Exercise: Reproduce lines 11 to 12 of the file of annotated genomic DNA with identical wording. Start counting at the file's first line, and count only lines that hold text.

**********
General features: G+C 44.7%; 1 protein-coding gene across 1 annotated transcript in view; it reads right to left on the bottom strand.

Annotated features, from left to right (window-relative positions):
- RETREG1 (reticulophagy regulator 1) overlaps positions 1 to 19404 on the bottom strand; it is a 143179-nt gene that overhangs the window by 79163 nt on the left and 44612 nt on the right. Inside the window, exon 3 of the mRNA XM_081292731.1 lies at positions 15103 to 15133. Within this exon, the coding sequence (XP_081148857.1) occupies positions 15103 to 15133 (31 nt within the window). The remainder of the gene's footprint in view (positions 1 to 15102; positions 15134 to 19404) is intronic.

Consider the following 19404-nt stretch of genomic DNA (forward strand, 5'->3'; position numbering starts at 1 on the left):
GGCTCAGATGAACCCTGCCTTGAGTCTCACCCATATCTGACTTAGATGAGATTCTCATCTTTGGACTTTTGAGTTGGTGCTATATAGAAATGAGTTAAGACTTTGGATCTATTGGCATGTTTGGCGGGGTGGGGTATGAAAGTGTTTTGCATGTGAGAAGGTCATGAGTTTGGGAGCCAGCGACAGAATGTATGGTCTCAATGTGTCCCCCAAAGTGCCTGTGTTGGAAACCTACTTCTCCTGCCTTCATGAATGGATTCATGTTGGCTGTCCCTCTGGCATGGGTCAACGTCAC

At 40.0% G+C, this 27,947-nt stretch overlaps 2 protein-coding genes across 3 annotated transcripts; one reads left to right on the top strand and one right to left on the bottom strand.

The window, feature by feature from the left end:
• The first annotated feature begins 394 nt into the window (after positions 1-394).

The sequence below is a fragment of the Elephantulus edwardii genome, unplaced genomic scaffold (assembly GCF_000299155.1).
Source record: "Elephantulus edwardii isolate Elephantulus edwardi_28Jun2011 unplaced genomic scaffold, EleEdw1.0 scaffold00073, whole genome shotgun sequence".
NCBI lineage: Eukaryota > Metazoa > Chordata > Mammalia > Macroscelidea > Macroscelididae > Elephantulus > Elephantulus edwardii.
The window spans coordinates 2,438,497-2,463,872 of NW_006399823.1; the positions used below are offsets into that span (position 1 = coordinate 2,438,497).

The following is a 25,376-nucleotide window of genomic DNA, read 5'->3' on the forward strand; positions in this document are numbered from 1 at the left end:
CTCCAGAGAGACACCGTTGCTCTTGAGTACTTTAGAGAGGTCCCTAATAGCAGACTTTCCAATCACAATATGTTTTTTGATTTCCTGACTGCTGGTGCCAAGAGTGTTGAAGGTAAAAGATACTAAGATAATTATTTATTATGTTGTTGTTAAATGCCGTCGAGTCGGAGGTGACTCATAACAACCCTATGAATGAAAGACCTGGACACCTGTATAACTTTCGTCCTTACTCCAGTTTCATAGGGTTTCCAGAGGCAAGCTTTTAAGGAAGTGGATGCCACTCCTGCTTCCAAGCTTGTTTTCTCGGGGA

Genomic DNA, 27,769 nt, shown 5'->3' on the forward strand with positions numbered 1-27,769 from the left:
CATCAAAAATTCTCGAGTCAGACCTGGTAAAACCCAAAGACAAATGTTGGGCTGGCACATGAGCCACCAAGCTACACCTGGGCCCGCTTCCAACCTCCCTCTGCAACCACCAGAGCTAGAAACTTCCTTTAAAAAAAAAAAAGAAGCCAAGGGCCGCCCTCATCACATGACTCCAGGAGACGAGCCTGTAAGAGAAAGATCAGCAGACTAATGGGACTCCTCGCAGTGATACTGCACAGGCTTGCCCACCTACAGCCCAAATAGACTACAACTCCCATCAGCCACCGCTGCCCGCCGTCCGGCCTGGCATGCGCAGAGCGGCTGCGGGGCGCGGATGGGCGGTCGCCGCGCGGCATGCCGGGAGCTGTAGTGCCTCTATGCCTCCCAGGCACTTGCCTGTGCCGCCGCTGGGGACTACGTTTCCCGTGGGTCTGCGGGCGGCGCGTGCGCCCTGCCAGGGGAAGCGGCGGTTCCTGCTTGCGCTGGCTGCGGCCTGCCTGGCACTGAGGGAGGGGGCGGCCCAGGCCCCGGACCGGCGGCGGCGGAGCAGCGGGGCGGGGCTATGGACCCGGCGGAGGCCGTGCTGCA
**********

NCBI lineage: Eukaryota > Metazoa > Chordata > Mammalia > Macroscelidea > Macroscelididae > Elephantulus > Elephantulus edwardii.
The window spans coordinates 2,438,497-2,463,872 of NW_006399823.1; the positions used below are offsets into that span (position 1 = coordinate 2,438,497).